Category Archives: International Affairs

PETER RODGERS. Morrison and Jerusalem – what a way to run a foreign policy!

Scott Morrison’s revelation last October that he was thinking about relocating Australia’s Embassy in Israel to Jerusalem should go down as one of 2018’s crassest comments. For the PM was not “thinking” at all. Casting the possible relocation as shock … Continue reading

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ANDREW FARRAN. Brexit: When is a horse not a horse? When it is a camel.

This note was prepared following a five hour emergency Cabinet meeting last night accepting the deal with the EU and a brief statement without details by the British PM, Theresa May, declaring that the draft Agreement was the best deal … Continue reading

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RICHARD BUTLER. What is History?

President Macron’s warning against growing nationalism and the need to ensure the preservation of values, as against unalloyed selfishness in international relations, was an important way to mark the Centenary of the end of the First World War. Trump was … Continue reading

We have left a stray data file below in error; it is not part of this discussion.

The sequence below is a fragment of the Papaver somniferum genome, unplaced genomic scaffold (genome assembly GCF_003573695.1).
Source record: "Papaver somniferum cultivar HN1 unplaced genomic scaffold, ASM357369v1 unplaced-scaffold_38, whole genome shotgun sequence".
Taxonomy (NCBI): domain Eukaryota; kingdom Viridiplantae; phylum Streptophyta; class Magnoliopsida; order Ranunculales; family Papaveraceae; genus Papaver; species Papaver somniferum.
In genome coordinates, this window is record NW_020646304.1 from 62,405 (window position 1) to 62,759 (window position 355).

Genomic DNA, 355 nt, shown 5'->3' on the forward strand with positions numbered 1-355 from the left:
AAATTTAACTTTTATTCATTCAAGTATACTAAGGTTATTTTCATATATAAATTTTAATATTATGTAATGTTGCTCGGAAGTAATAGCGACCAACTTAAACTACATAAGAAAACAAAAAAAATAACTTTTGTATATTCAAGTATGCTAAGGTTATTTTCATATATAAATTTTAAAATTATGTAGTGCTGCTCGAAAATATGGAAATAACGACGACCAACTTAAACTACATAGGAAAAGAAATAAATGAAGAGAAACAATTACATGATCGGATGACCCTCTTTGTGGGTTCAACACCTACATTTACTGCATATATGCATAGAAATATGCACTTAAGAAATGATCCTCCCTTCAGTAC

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RICHARD BROINOWSKI. Will Japan’s Love Affair with Nuclear Power be Resurrected?

On Friday 11 March 2011, a tsunami knocked out emergency generators at Fukushima Dai-Ichi, resulting in melt-downs in three of six reactors, covering the countryside in eastern Honshu with radiation. Some isotopes were short-lived, others will be around much longer. … Continue reading

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DUNCAN GRAHAM.Jerusalem and a Free Trade Agreement with Indonesia

  Now here’s the weirdest thing about the way we handle policy with the neighbours:   Canberra politicians are proven fumblers and bumblers when dealing with big Muslim-majority Indonesia. Yet at the Australian National University just a ten-minute bike ride … Continue reading

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Saudis Close to Crown Prince Discussed Killing Other Enemies a Year Before Khashoggi’s Death (New York Times, 11.11.18)

WASHINGTON — Top Saudi intelligence officials close to Crown Prince Mohammed bin Salman asked a small group of businessmen last year about using private companies to assassinate Iranian enemies of the kingdom, according to three people familiar with the discussions.